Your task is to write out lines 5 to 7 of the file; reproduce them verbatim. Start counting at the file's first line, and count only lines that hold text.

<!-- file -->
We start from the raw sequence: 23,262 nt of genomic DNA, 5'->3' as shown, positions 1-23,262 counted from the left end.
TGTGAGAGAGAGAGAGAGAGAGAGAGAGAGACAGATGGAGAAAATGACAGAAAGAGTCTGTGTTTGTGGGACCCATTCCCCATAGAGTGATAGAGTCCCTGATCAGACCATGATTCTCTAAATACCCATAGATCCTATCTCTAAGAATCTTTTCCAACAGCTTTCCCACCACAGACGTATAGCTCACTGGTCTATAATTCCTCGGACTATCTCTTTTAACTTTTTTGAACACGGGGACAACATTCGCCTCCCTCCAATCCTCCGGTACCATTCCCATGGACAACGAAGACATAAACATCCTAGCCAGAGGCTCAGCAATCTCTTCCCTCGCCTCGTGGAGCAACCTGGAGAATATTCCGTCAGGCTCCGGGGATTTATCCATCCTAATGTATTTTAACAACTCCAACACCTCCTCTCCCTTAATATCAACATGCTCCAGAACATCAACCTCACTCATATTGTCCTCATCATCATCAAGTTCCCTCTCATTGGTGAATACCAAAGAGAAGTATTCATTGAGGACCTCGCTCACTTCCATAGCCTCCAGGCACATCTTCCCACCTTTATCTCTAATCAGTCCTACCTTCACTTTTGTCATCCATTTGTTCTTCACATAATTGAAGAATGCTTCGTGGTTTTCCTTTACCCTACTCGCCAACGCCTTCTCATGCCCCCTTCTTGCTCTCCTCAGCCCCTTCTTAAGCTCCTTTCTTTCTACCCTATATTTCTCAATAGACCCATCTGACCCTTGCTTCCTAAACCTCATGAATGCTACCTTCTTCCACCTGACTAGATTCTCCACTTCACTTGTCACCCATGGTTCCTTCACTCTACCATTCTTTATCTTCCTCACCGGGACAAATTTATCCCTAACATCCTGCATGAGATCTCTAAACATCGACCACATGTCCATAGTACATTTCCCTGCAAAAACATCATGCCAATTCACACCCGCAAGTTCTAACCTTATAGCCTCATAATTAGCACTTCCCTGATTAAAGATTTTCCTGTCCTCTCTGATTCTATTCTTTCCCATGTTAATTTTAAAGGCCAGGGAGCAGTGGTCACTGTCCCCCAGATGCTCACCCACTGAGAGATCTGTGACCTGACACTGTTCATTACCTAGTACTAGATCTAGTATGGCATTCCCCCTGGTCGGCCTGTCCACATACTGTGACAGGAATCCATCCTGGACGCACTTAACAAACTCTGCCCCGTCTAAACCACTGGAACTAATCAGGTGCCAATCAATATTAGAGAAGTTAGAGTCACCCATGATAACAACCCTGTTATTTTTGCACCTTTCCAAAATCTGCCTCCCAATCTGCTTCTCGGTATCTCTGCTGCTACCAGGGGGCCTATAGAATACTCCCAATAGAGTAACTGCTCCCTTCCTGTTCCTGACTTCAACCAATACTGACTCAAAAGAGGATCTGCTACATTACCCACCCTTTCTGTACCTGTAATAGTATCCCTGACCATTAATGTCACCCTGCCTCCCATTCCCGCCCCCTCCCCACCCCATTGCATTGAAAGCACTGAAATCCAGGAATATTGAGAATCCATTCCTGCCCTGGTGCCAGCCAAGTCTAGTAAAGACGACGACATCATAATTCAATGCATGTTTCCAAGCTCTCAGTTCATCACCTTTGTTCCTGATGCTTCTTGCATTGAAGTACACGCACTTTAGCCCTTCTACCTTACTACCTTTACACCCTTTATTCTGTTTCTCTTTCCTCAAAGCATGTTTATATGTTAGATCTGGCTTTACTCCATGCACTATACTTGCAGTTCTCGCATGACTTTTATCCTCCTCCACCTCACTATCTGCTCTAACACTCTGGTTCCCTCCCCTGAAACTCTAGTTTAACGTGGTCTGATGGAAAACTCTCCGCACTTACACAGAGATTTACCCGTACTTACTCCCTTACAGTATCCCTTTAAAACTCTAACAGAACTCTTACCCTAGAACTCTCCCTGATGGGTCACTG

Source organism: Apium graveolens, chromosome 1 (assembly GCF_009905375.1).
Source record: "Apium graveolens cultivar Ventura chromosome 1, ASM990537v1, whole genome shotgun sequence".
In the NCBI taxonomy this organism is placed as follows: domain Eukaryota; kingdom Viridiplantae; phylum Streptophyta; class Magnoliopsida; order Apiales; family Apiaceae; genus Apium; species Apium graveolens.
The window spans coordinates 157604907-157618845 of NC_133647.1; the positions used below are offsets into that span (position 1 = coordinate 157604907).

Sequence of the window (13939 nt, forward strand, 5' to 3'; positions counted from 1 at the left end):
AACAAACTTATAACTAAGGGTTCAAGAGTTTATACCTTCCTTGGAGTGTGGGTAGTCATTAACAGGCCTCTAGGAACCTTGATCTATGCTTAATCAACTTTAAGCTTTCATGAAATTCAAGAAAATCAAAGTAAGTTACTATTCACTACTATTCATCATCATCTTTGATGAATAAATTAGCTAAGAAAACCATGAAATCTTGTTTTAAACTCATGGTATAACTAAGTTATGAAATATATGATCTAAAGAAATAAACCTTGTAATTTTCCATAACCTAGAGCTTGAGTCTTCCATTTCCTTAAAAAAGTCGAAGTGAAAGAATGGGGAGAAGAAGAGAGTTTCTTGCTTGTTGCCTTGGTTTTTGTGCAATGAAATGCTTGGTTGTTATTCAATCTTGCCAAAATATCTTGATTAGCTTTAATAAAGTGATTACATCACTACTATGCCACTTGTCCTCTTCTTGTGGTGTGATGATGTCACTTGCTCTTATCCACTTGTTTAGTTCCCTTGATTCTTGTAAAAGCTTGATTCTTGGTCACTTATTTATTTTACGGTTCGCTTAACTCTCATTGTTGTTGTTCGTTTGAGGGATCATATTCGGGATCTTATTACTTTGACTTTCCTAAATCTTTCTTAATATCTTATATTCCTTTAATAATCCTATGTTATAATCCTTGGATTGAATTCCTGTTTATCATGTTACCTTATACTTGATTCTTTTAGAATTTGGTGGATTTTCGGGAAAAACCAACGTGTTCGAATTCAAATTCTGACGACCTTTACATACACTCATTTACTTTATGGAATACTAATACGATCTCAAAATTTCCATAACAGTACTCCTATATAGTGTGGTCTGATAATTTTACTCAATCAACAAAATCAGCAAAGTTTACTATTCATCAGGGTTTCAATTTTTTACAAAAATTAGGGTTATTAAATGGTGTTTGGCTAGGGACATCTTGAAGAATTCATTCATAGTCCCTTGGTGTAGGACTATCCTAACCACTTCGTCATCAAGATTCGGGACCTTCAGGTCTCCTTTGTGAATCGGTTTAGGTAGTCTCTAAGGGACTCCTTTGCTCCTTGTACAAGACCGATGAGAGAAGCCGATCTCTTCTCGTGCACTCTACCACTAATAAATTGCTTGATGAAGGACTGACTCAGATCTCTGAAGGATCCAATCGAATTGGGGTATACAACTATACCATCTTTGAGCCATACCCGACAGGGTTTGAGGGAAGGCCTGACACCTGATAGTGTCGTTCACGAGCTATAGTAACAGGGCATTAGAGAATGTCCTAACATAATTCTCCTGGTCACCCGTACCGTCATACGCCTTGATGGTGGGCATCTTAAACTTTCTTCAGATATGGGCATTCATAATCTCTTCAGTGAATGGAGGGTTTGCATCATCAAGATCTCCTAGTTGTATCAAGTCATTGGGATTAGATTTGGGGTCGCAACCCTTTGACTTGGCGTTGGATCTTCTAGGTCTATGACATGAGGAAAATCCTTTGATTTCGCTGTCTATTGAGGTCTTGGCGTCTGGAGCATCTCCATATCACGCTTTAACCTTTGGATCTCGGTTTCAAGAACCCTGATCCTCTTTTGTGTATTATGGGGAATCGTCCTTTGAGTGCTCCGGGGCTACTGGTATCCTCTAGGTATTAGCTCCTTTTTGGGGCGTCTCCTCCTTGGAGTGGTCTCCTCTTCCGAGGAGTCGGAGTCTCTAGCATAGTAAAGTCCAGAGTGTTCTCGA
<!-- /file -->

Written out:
In the NCBI taxonomy this organism is placed as follows: domain Eukaryota; kingdom Viridiplantae; phylum Streptophyta; class Magnoliopsida; order Apiales; family Apiaceae; genus Apium; species Apium graveolens.
The window spans coordinates 157604907-157618845 of NC_133647.1; the positions used below are offsets into that span (position 1 = coordinate 157604907).

Sequence of the window (13939 nt, forward strand, 5' to 3'; positions counted from 1 at the left end):